In January 2017, the Michigan Court of Appeals struck language from an otherwise valid prenuptial agreement that was intended to waive each party’s right to “invade” separate property assets, based upon need or contributions made during the marriage by the non-owning spouse. Also, prenuptial agreements cannot divest the court of its related “equitable jurisdiction.”
Previously, a prenuptial agreement could waive a party’s ability to invade separate property assets. Now, you cannot eliminate the ability to invade separate property. If one spouse owned a business before the marriage and the other spouse contributed to it in some way, you cannot eliminate the non-owning spouse’s ability to make a claim toward that business. Part of the reason for this change — and other states are following Michigan’s lead — is to avoid having a divorced spouse end up penniless.
In the wake of this decision, there have been concerns regarding the enforceability of existing prenuptial agreements, as well as drafting enforceable new agreements. A prenuptial agreement should be drafted well in advance of a wedding, by an attorney who knows current divorce law.
Q: Can I determine how much my home is worth from Internet websites such as Zillow and Trulia?
A: The answer to this frequently asked question is no!
Third-party websites aren’t local to every real estate market, yet they provide estimates of home values for almost any home in the United States. How is it possible that a third-party headquartered in California or New York can provide an accurate value for a home located in Bloomfield Hills, Mich.? It’s not!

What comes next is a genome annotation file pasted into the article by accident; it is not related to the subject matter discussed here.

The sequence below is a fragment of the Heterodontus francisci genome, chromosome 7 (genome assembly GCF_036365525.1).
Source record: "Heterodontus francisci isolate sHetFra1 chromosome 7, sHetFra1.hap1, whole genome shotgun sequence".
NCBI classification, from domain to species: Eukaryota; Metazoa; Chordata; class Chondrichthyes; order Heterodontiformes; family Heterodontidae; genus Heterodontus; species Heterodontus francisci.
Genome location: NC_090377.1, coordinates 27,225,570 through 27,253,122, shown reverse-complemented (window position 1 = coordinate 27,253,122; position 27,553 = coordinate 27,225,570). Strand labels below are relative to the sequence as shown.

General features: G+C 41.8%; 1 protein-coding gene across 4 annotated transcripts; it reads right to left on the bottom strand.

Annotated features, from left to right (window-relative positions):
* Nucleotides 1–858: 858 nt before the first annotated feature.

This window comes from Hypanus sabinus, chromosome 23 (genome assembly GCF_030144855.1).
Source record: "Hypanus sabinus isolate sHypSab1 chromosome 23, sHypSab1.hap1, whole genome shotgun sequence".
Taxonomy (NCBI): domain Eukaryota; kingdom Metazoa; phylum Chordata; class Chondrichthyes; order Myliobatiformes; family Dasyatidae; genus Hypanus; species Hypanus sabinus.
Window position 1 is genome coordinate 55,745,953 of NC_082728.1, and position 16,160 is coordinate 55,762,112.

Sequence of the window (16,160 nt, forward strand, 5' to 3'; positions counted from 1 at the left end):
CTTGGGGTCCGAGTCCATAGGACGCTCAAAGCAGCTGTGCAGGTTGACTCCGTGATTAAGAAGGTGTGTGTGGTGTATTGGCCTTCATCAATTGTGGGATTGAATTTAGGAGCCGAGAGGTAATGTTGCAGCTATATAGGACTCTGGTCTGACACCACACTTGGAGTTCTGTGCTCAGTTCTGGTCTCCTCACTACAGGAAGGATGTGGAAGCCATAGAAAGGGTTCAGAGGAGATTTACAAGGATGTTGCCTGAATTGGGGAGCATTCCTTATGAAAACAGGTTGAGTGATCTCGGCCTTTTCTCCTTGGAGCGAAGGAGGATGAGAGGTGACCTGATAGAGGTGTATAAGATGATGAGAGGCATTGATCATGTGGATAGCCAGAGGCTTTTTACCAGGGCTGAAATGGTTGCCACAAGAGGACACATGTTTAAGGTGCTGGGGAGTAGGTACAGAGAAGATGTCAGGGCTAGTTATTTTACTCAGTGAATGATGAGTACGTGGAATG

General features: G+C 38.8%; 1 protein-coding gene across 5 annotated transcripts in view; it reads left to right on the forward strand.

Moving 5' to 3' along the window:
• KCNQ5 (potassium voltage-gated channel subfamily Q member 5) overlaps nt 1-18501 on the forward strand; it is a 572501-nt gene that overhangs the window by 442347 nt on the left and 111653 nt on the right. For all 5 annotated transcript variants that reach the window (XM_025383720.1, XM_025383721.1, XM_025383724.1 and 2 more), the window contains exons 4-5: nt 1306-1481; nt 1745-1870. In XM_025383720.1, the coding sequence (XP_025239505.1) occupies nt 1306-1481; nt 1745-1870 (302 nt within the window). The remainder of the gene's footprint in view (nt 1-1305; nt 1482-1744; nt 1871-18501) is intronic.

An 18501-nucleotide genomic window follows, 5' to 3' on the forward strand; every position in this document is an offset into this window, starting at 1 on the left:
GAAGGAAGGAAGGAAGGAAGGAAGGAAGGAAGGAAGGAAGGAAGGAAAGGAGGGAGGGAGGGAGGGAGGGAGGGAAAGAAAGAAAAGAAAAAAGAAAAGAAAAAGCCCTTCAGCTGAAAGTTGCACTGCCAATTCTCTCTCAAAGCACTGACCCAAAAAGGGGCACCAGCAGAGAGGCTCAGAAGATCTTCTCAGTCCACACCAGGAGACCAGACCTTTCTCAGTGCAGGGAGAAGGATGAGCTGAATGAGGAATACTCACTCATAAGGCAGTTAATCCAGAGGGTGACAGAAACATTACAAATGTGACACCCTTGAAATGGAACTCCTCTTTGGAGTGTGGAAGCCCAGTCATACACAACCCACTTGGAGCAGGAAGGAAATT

Websites such as Zillow and Trulia use computer-generated home values based on calculations and algorithms, but don’t consider what’s going on specifically in your area (neighborhood preferences, school districts, etc.), which can influence home values. By providing inaccurate estimates, these websites can create a false sense of hope and lead to frustration. It’s critical that when you’re selling a home, the value is determined by a top Realtor in your local area who knows the market, not an internet website!
Q: What are the signs of a student needing extra help for future academic rigor?
A: Are you an adult who has gone back to school, or a student who has trouble reading or taking tests? The list below includes some ways a reading challenge can interfere with learning, but know that the right professional can help if you:
- Excel in the classroom and with homework, but not with test performance.
- Study longer than most to get good grades.
- Reread information when the material is difficult.
- Dislike reading or are a slow reader.
- Enjoy reading, but dislike reading material outside your knowledge base.
The RTS Success® program is for students in grade eight through postgraduate school. The bulk of the work centers on comprehension, which involves processing — it’s not about reading; it’s brain training. The program focuses on the working memory and delves into vocabulary, note-taking, and test-taking. Once students are reading and taking notes properly, they only need to review their notes before an exam because they already know the information. The traditional student is a memorizer, which is short-term learning, while conceptualization for learning is long-term.
Because writing is a reciprocal skill of reading, once students complete RTS, they also report that their writing and memory have improved.